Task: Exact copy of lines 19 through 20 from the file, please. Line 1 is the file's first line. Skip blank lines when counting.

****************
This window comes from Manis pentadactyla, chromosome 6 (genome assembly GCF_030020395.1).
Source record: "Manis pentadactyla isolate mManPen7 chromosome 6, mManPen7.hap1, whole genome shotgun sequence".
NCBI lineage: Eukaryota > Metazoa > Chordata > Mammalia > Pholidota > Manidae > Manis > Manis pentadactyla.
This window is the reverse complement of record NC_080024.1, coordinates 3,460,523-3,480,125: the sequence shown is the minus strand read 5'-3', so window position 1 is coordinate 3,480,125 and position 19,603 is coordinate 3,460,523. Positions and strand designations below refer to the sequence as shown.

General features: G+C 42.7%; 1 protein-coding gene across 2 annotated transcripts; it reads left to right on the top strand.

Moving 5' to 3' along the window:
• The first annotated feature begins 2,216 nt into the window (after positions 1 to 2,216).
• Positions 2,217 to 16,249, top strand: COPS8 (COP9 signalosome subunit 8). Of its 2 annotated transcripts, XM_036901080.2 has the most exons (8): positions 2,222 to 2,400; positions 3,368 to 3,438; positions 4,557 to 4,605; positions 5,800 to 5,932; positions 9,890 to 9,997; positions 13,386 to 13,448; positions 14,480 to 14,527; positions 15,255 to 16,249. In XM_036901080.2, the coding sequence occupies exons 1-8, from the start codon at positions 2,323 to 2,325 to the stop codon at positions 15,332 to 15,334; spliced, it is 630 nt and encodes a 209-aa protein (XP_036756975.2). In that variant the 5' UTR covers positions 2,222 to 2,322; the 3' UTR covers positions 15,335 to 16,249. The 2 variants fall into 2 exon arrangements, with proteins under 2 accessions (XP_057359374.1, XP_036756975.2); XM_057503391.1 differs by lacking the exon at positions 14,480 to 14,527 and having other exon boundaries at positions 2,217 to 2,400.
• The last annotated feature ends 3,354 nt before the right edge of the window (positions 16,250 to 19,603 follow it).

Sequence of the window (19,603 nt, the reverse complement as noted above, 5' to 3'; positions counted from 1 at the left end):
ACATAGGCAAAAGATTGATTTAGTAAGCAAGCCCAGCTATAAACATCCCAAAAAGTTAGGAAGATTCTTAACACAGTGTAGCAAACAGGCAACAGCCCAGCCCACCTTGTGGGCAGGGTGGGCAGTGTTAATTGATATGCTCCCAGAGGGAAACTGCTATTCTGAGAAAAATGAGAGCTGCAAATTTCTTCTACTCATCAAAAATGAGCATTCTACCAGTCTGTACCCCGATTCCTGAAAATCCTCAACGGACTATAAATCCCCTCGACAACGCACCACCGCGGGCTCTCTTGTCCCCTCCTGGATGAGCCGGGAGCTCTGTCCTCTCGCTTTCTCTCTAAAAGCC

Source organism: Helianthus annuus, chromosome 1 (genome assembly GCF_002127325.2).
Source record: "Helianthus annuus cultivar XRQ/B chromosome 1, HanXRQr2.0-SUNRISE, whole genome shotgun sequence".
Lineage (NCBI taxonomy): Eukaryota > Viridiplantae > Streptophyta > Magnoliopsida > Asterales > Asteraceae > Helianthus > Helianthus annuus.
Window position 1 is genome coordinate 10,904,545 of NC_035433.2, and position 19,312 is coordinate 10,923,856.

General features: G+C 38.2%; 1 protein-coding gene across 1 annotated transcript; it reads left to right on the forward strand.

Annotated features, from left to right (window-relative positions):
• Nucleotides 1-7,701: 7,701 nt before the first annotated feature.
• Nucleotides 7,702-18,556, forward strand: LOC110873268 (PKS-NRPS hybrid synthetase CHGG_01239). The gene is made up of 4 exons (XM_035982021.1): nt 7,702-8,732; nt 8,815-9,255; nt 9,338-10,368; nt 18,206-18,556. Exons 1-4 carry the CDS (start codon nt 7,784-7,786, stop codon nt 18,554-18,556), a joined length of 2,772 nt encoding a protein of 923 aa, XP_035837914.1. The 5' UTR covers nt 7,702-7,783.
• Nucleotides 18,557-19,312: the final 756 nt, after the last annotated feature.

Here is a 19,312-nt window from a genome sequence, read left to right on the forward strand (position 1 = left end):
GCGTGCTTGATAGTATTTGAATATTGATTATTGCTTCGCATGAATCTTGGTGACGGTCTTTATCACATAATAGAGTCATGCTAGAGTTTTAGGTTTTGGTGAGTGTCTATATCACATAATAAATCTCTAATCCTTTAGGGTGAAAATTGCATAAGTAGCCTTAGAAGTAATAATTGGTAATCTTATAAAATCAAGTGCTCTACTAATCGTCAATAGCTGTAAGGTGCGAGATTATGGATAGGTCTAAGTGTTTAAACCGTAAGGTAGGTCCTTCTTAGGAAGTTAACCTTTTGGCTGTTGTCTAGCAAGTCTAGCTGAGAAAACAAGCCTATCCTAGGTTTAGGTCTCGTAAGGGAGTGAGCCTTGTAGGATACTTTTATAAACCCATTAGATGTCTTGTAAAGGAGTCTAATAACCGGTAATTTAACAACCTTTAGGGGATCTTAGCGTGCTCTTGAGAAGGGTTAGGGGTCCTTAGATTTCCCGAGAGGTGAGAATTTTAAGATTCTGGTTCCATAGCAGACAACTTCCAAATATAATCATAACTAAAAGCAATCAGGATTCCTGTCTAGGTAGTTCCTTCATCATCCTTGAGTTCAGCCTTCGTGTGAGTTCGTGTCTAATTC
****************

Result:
• Nucleotides 7,702-18,556, forward strand: LOC110873268 (PKS-NRPS hybrid synthetase CHGG_01239). The gene is made up of 4 exons (XM_035982021.1): nt 7,702-8,732; nt 8,815-9,255; nt 9,338-10,368; nt 18,206-18,556. Exons 1-4 carry the CDS (start codon nt 7,784-7,786, stop codon nt 18,554-18,556), a joined length of 2,772 nt encoding a protein of 923 aa, XP_035837914.1. The 5' UTR covers nt 7,702-7,783.
• Nucleotides 18,557-19,312: the final 756 nt, after the last annotated feature.